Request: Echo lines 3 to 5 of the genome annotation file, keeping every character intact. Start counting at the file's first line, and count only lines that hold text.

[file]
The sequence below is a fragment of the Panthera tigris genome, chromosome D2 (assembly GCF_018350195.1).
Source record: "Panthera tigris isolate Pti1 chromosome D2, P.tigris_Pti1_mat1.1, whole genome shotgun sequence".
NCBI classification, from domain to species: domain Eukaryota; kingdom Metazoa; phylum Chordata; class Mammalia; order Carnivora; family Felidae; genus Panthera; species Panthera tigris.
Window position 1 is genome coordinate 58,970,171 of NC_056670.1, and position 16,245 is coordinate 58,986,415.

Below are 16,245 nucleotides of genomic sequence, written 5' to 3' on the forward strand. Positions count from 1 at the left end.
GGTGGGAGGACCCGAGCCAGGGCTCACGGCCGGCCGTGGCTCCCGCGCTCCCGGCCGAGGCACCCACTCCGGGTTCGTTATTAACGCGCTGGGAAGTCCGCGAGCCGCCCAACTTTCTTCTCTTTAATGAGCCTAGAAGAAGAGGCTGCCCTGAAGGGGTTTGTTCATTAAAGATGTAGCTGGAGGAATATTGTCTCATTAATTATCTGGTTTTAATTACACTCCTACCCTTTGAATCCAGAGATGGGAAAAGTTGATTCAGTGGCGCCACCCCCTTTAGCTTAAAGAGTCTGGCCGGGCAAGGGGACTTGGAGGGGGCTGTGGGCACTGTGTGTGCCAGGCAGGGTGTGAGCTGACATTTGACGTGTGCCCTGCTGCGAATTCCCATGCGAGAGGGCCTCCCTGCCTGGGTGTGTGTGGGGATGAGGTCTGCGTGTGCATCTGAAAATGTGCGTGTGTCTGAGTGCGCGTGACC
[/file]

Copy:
NCBI classification, from domain to species: domain Eukaryota; kingdom Metazoa; phylum Chordata; class Mammalia; order Carnivora; family Felidae; genus Panthera; species Panthera tigris.
Window position 1 is genome coordinate 58,970,171 of NC_056670.1, and position 16,245 is coordinate 58,986,415.

Below are 16,245 nucleotides of genomic sequence, written 5' to 3' on the forward strand. Positions count from 1 at the left end.